Monday, February 25, 2013

True or False neuro-brain quiz

Here’s an “open-book” quiz on our brains that I grabbed from the SHARPBRAINS website. If the statement is correct, it has a (T) after it. If it has a (F), it is false and, therefore, a myth.
  1. We use our brains 24 h a day (T).
  2. Children must acquire their native language before a sec­ond lan­guage is learned. If they do not do so neither language will be fully acquired (F).
  3. Boys have big­ger brains than girls (T). (And, please, no smart comments from either gender)
  4. If pupils do not drink sufficient amounts of water (=6–8 glasses a day) their brains shrink (F).
  5. It has been scientifically proven that fatty acid supplements (omega-3 and omega-6) have a positive effect on academic achievement (F).
  6. When a brain region is damaged other parts of the brain can take up its function (T)).
  7. We only use 10% of our brain (F).
  8. The left and right hemi­sphere of the brain always work together (T).
  9. Differences in hemispheric dominance (left brain, right brain) can help explain individual differences amongst learners (F).
  10. The brains of boys and girls develop at the same rate (F).
  11. Brain development has finished by the time children reach secondary school (F).
  12. There are critical periods in childhood after which certain things can no longer be learned (F).
  13. Infor­ma­tion is stored in the brain in a network of cells distributed throughout the brain (T).
  14. Learning is not due to the addition of new cells to the brain (T).
  15. Individuals learn better when they receive information in their preferred learning style (e.g., auditory, visual, kinesthetic) (F).
  16. Learning occurs through modification of the brains’ neural connections (T).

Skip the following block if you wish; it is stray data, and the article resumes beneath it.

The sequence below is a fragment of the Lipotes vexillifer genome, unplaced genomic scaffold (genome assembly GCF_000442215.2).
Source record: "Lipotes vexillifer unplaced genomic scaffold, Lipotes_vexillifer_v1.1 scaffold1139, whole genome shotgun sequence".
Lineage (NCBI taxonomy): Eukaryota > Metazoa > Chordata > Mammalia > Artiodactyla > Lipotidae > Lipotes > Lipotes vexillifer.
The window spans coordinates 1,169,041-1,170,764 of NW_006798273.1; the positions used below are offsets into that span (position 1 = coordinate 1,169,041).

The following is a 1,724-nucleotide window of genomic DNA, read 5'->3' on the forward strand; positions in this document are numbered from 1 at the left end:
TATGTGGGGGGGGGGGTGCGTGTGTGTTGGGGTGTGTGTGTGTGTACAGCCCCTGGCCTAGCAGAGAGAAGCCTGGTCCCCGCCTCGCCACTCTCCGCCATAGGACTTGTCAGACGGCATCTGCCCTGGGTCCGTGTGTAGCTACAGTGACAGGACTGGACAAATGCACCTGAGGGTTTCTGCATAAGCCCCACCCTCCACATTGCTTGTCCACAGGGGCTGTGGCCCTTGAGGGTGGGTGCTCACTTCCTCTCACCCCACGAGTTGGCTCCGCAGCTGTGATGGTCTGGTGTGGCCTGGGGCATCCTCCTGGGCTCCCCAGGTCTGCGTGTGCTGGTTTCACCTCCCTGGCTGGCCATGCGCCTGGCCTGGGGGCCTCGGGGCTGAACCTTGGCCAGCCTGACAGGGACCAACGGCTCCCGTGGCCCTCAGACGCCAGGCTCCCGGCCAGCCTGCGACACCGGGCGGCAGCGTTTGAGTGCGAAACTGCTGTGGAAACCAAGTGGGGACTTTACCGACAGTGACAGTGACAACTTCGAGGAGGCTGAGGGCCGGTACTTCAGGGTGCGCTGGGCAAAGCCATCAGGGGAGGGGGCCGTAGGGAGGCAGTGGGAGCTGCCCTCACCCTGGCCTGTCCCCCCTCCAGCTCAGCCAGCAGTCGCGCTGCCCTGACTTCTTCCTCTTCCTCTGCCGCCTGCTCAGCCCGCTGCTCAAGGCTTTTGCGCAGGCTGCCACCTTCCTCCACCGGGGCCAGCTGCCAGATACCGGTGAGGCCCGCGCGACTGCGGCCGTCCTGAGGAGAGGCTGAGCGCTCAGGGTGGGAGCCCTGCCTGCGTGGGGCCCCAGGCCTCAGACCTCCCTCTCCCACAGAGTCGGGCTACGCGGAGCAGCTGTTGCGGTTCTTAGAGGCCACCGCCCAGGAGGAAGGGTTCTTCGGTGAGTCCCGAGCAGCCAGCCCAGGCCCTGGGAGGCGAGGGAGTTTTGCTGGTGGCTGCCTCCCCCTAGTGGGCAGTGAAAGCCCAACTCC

17. Academic achievement can be affected by skipping breakfast (T).
  18. Normal development of the human brain involves the birth and death of brain cells (T).
  19. Mental capacity is hereditary and cannot be changed by the environment or experience (F).
  20. Vigorous exercise can improve mental function (T).
  21. Environments that are rich in stimulus improve the brains of pre-school children (F).
  22. Children are less attentive after consuming sugary drinks and/or snacks (F).
  23. Circadian rhythms (“body-clock”) shift during adolescence, causing pupils to be tired during the first lessons of the school day (T).
  24. Regular drinking of caffeinated drinks reduces alert­ness (T).
  25. Exercises that rehearse coordination of motor-perception skills can improve literacy skills (F).
  26. Extended rehearsal of some mental processes can change the shape and structure of some parts of the brain (T).
  27. Individual learners show preferences for the mode in which they receive information (e.g., visual, auditory, kinesthetic) (T).
  28. Learning problems associated with development l differences in brain function cannot be re-mediated by education (T).
  29. Production of new connections in the brain can continue into old age (T).
  30. Short bouts of coordination exercises can improve integration of left and right hemi­spheric brain function (F).
  31. There are sensitive periods in childhood when it’s easier to learn things (T).
  32. When we sleep, the brain shuts down (F).
The SHARPERBRAINS people got this from an article published in "frontiers in Educational Psychology" entitled Neuromyths in education: Prevalence and predictors of misconceptions among teachers.  Here's the link:

i don't know about you, but I was particularly glad to read about #s 6 and 29, and am bit worried about #24.

Image credit: <a href=''>alekup / 123RF Stock Photo</a>

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